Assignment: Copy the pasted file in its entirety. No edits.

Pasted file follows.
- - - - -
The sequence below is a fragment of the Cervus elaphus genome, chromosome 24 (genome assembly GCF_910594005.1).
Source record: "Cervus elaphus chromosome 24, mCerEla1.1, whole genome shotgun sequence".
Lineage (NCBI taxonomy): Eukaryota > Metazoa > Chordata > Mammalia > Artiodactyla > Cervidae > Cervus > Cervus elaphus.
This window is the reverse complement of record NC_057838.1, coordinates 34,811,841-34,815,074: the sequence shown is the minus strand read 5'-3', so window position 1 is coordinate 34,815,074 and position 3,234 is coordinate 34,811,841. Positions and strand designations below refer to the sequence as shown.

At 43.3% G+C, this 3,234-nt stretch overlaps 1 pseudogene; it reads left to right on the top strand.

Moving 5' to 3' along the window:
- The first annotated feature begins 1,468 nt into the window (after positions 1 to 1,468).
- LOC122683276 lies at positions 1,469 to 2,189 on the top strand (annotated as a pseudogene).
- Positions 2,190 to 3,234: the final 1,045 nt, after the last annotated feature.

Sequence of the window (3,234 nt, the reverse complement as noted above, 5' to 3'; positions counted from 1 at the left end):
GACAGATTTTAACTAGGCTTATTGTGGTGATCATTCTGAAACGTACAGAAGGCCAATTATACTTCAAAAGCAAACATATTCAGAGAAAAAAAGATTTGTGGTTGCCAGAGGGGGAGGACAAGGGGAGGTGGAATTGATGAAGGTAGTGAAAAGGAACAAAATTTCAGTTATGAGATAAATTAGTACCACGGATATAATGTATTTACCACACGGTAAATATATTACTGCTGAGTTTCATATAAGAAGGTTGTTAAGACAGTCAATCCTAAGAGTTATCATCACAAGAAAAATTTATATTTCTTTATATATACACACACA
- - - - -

The sequence below is a fragment of the Cervus elaphus genome, chromosome 24 (genome assembly GCF_910594005.1).
Source record: "Cervus elaphus chromosome 24, mCerEla1.1, whole genome shotgun sequence".
Lineage (NCBI taxonomy): Eukaryota > Metazoa > Chordata > Mammalia > Artiodactyla > Cervidae > Cervus > Cervus elaphus.
This window is the reverse complement of record NC_057838.1, coordinates 34,811,841-34,815,074: the sequence shown is the minus strand read 5'-3', so window position 1 is coordinate 34,815,074 and position 3,234 is coordinate 34,811,841. Positions and strand designations below refer to the sequence as shown.

At 43.3% G+C, this 3,234-nt stretch overlaps 1 pseudogene; it reads left to right on the top strand.

Moving 5' to 3' along the window:
- The first annotated feature begins 1,468 nt into the window (after positions 1 to 1,468).
- LOC122683276 lies at positions 1,469 to 2,189 on the top strand (annotated as a pseudogene).
- Positions 2,190 to 3,234: the final 1,045 nt, after the last annotated feature.

Sequence of the window (3,234 nt, the reverse complement as noted above, 5' to 3'; positions counted from 1 at the left end):
GACAGATTTTAACTAGGCTTATTGTGGTGATCATTCTGAAACGTACAGAAGGCCAATTATACTTCAAAAGCAAACATATTCAGAGAAAAAAAGATTTGTGGTTGCCAGAGGGGGAGGACAAGGGGAGGTGGAATTGATGAAGGTAGTGAAAAGGAACAAAATTTCAGTTATGAGATAAATTAGTACCACGGATATAATGTATTTACCACACGGTAAATATATTACTGCTGAGTTTCATATAAGAAGGTTGTTAAGACAGTCAATCCTAAGAGTTATCATCACAAGAAAAATTTATATTTCTTTATATATACACACACA